My encouragement was a perhaps too-ambitious project to build a 4"-scale steam-wagon from the scanty publicity photographs and Commercial Motor magazine trade-reviews remaining of the original, introduced in 1908. It was and is a matter of design a bit, make it, design the next bit, make it... then a few years later find Part B will not only hit Part C, but would obstruct Parts D to H.

So I saw CAD as potentially very useful.

I even hoped that one day I could reclaim the dining-room from its resident, A0-size, industrial-pattern drawing-board!

My reasons for wanting to take up CAD, was clear, and still stands. I knew it is a lot to learn but unfortunately, not how difficult and non-intuitive it all is to learn, nor the lack of useful supporting literature.

Colin Heseltine18/03/2019 15:55:57
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I am drawing up a simple adaptor to connect dust port on a grinder to a vacuum. Once I am happy with it I wish to convert the 3D CAD data into a file my 3D printer can then use to print the required item. I have created my basic shape and changed diameters as required.

What I now need to do is cut the smaller diameter at 45 degrees and rotate the cut piece around to give me a 90 degree bend. What is the best way to achieve this. I have followed the MEW tutorial exercises but not found anything that covers what I want to do.

Any suggestions please.

Colin

JasonB18/03/2019 16:11:23
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Bit hard to say without seeing what you actually have but rather than cut a bit off and try to rotate it I would draw the small diameter as a sketch and then draw another sketch with a 90degree bend, you can then "sweep" the circle along the bend which will give a mitred bend or if you fillet the path you will get a smooth flowing bend.

Draw circle and path

sweep1.jpg

Select sweep, enter the circle as the sketch and the bent line as the path

sweep2.jpg

Result

sweep3.jpg

Here I am editing the path to follow a curve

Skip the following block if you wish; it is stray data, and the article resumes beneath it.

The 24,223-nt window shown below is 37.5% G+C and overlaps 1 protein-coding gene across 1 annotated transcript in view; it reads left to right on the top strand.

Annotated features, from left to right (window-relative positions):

sweep4.jpg

Which gives this

sweep5.jpg

 

Edited By JasonB on 18/03/2019 16:15:43

Nicholas Wheeler 118/03/2019 16:56:31
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Not having any training in 2D drawing(the 50 minutes a week 36 years ago just made my head hurt), I find the insistence that 3D CAD is counter-intuitive peculiar. Representing a 3d object on a plane requires all sorts of artificial constructions and although I can read them OK, drawing an existing object is really tricky. Designing and drawing that way is a step too far for me.

3D CAD is easier, because you are intended to get to a 3d representation as soon as possible. So you sketch(which is what Fusion calls your first step) a basic sized shape, and extrude it to 3d. Then you add or subtract features directly to/from its planes, faces and axes. This is how you fabricate or machine the intended object, so it gives you a good idea of how to make it too. Being able to design the additional parts is place is another big help, what could be more natural than designing a piston in its bore?

I struggled for years with various versions of Turbocad, yet had a respectable model of a QCTP within a couple of hours of installing Alibre. Then the computer does the complicated bit of forcing the 3d into flat drawings to make the part. None of my stuff is going to be rendered into a pretty picture!